Daily Thunder Rumblings – 18 July 2017

img_4133-5Hello Tuesday. Hopefully everyone is over their weekend/Game of Thrones coma. Here are the DTRs…

Just when you think the awards are done, here comes Sports Illustrated crowning Russell Westbrook the most fashionable athlete for 2017:Why not? This is the two-word mantra by which he shops, but also by which he practices, plays, walks, talks, dresses and eats. It’s the phrase he wears on an orange silicone bracelet on his wrist. It’s the phrase that helped him reap the 2017 MVP award after averaging a triple double, a feat no NBA player had achieved since Oscar Robertson in 1961–62, while piling up a record 42 of them. It’s the phrase that appears in the name of his charity organization, the Russell Westbrook Why Not? Foundation. It’s the phrase he hashtags on his Instagram posts, which often show off his unorthodox attire. “It goes across so many things, not just in fashion but your whole self,” says Westbrook. “It’s so important to remember to be yourself, regardless of what others think.”

Erik Horne looks at four questions still unanswered for the Thunder this offseason: “It’s been almost a month since the NBA Draft, and the Thunder rookie still hasn’t signed his contract. Ferguson’s clearance is still being worked out with the International Federation of Basketball (FIBA), as the 19-year-old played in Australia last season. The biggest potential benefit to Ferguson getting his deal done has already passed. The Thunder would have liked to have him play Summer League, but now that it’s over there’s no rush in getting him signed. He should have his deal done in time for training camp in September. Last offseason, rookie Domantas Sabonis didn’t sign his contract until Aug. 12.”

Rumble the Bison attended a baseball game in Kansas City.

Lance Stephenson talked about Paul George’s departure and the future of the Pacers: “But in the midst of the fun of the summer camps, uncertainty lingers about the Pacers’ future in the back of Stephenson’s mind. The roster looks quite different than it did last season. Gone is the franchise star Paul George. Pike high school’s pride and joy Jeff Teague? Also gone. Lance admitted, the news of George’s departure was startling. “I was surprised,” Stephenson said as campers shot hoops behind him. “But you know, we don’t know his situation and what he was going through and stuff like that. You have to respect his decision. I mean it’s tough but that’s my brother. Him not being here is going to be tough but I think we have a group of guys that can help us. We just have to look forward.”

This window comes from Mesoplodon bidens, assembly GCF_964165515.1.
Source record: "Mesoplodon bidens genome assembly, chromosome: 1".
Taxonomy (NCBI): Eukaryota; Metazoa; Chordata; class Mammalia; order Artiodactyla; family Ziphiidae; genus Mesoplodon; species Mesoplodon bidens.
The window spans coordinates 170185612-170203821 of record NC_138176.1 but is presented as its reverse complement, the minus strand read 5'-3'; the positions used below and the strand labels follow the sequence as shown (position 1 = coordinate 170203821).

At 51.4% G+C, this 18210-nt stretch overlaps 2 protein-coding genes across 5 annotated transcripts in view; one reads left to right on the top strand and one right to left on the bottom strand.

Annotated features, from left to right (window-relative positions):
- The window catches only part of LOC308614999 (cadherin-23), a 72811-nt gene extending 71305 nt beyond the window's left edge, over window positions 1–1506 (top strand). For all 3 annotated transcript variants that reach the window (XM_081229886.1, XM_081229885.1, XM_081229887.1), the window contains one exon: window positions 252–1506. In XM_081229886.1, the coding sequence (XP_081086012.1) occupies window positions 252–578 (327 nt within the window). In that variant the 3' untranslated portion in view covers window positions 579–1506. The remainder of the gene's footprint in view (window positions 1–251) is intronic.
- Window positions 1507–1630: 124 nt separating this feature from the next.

Brett Dawson looks at how dynamic a defensive duo Paul George and Andre Roberson can be: “From Golden State, with Kevin Durant, Stephen Curry and Klay Thompson, to Cleveland with LeBron James and Kyrie Irving to Houston with James Harden and Chris Paul, the cream of the NBA crop is stocked with wing threats. “The league is changing,” Roberson said. “Teams are stacking up. It’s multiple options on every team.” It demands defensive flexibility. And with the addition of George, Oklahoma City has it in droves. In Roberson, 25, and George, 27 the Thunder has one of the league’s best defensive tandems on the wing.”

Thunder sideline report Lesley McCaslin wrote a good story about how there’s something about Oklahoma City: “There’s just something about Oklahoma City. If you’ve been to a game at Chesapeake Energy Arena, you can feel it. I get chills just writing about it. Now, I may have horrible hearing by the time I’m 40, but hey, it’s worth it. It’s loud, it’s crazy, it’s unique. It’s the people who work at the arena that smile every time they see you. It’s the fans you get to know by name, because they come to every game. It’s the prayer that’s still said every night. It’s the players and the organization and all the people in it that have become like family to me.”

Berry Tramel looks at what Raymond Felton can give the 2nd unit: “Can Raymond Felton make that much difference? Well, it’s a definite upgrade, at least offensively. Christon was a cautious backup. He averaged 4.8 assists and 1.6 turnovers per 36 minutes, along with 6.8 points. He was not careless with the ball. But Christon, a rookie fighting to keep a roster spot, was a little too careful. There was not a lot of offensive aggression. The tempo collapsed. The threat of penetration was gone. That will change with Felton, who in his career has averaged 6.4 assists and 2.5 turnovers per 36 minutes, along with 13.5 points.”

Clay Bennett is willing to go into the tax this season: “Here’s betting Bennett looks that way most of the time these days. This has been a heck of a summer for his team. That would’ve been the case had the Thunder only traded for Paul George, but Tuesday was a reminder that Oklahoma City has done so much more than that. It has amassed a collection of talent that can contend. It has returned to elite status only a year after losing one of the best players on the planet. “We’re back in business,” Bennett said.”

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